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Bull Put Spreads

Summary

A bull put spread (otherwise known as put credit spread) is an options strategy where Thetanuts buy one put option and sell another put option with the same expiration date but at a lower strike price. The goal of the bull put spread is for the spot price of the underlying asset to be above the strike price of the sold put option, which allows both puts to expire worthless.

Benefits

Unlike vanilla cash-secured put or covered calls where users are required to fully collateralize their positions, users of the bull put spread only need to collateralize the range between the sold and bought strike price of the put options. This promotes capital efficiency and allows users to maximize their yield and obtain synthetic leverage if the user wish to.

Who uses Bull Put Spreads?

The bull put spread is suitable for users who are short-term bullish on the underlying asset.

Risk Parameters

In Thetanuts's case, the bull put spread would be selling 20 delta strikes and buying back 15 delta strikes on the spreads. This provides users with a net 5 delta exposure. Please read here for more information about delta.
Strikes are selected based on these parameters at 0900 UTC on Fridays, when auctions are conducted.

Understanding the Risk-Reward Profile

There are 3 main scenarios when considering using the bull put spread strategy. To illustrate these scenarios, these are the parameters:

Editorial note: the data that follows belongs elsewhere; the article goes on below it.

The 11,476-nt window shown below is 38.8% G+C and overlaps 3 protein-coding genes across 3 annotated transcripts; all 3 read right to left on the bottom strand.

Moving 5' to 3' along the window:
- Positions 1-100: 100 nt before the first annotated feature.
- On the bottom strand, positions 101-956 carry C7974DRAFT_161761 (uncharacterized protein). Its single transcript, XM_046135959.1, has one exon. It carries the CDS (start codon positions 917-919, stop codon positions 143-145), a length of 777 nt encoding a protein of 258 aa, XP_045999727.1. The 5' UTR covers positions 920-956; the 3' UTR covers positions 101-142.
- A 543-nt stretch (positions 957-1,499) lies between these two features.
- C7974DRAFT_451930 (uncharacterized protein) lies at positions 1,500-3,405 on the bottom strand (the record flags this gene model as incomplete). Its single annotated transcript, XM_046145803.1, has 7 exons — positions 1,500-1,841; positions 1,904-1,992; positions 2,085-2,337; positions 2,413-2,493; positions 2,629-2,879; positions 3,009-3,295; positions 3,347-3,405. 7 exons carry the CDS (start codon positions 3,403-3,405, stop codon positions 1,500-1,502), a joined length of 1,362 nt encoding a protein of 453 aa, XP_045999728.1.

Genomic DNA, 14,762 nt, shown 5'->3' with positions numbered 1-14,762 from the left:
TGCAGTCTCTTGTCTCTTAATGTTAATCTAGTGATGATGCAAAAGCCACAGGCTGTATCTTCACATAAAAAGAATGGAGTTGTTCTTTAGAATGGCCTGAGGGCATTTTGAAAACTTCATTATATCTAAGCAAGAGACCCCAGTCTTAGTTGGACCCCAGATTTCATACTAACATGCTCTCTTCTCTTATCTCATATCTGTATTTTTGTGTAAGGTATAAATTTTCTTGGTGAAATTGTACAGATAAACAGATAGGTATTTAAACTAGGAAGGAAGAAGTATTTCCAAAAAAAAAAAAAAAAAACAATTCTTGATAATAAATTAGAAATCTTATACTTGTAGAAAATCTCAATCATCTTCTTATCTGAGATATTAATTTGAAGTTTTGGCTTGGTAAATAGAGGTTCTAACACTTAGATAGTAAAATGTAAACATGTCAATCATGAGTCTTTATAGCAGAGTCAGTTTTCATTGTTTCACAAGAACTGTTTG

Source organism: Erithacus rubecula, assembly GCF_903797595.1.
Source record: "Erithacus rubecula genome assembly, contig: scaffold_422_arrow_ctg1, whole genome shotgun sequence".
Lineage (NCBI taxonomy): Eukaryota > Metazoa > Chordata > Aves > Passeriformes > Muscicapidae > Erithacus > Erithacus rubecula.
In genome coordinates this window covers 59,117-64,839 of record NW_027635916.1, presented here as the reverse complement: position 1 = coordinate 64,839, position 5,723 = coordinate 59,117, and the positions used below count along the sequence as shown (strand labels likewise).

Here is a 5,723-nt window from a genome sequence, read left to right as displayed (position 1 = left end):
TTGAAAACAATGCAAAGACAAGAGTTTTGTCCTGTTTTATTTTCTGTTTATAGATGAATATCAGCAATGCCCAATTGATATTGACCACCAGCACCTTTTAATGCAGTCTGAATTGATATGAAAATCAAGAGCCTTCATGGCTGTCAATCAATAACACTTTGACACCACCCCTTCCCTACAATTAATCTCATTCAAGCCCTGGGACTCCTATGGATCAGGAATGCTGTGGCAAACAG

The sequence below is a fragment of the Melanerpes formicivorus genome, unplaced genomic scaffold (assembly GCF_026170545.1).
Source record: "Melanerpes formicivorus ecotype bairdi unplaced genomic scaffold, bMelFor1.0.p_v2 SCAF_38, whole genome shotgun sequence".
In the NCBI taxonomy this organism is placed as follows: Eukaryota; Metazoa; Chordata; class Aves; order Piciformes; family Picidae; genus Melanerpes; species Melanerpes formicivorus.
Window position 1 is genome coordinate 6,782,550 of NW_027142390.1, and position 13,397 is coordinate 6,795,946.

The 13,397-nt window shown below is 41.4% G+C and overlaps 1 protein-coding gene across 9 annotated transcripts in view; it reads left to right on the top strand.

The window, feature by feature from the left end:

1. 1.
    The initial spot price of ETH is $2,000
  2. 2.
    A user deposits $1,000 USDC into the bull put spread vault.
  3. 3.
    The strike price of the sold put option is $1,900.
  4. 4.
    The strike price of the bought put option is $1,800.
  5. 5.
    The weekly yield of the bull put spread is 15% ($150)
Scenario 1: The spot price of ETH increases to $2,100 at expiry (the spot price is above the strike prices of the sold and bought put option)
  1. 1.
    Both put options expire worthless and the user would retain his/her initial deposit while earning the weekly yield of $150
  2. 2.
    New Net Position: $1,000 (initial deposit) + $150 (weekly yield) = $1,150
Scenario 2: The spot price of ETH decreases to $1,850 at expiry. (the spot price is above the strike price of the bought put option but below the sold put option)
  1. 1.
    The sold put option is exercised while the bought put option expires worthless. The losses in the initial deposit have a linear relationship between the strike price range of the sold and bought put options.
  2. 2.
    Users would still earn the weekly yield of $150
  3. 3.
    New net position: - $1,000 (initial deposit) x 50% (% in between strike range) + $150 (weekly yield) = - $350
Scenario 3: The spot price of ETH decreases to $1,750 at expiry. (the spot price is below the strike prices of the sold and bought put option)
  1. 1.
    Both put options are exercised and the user would lose all of his/her initial deposit while earning the weekly yield of $150
  2. 2.
    New net position: -$1,000 (initial deposit) + $150 (weekly yield) = - $850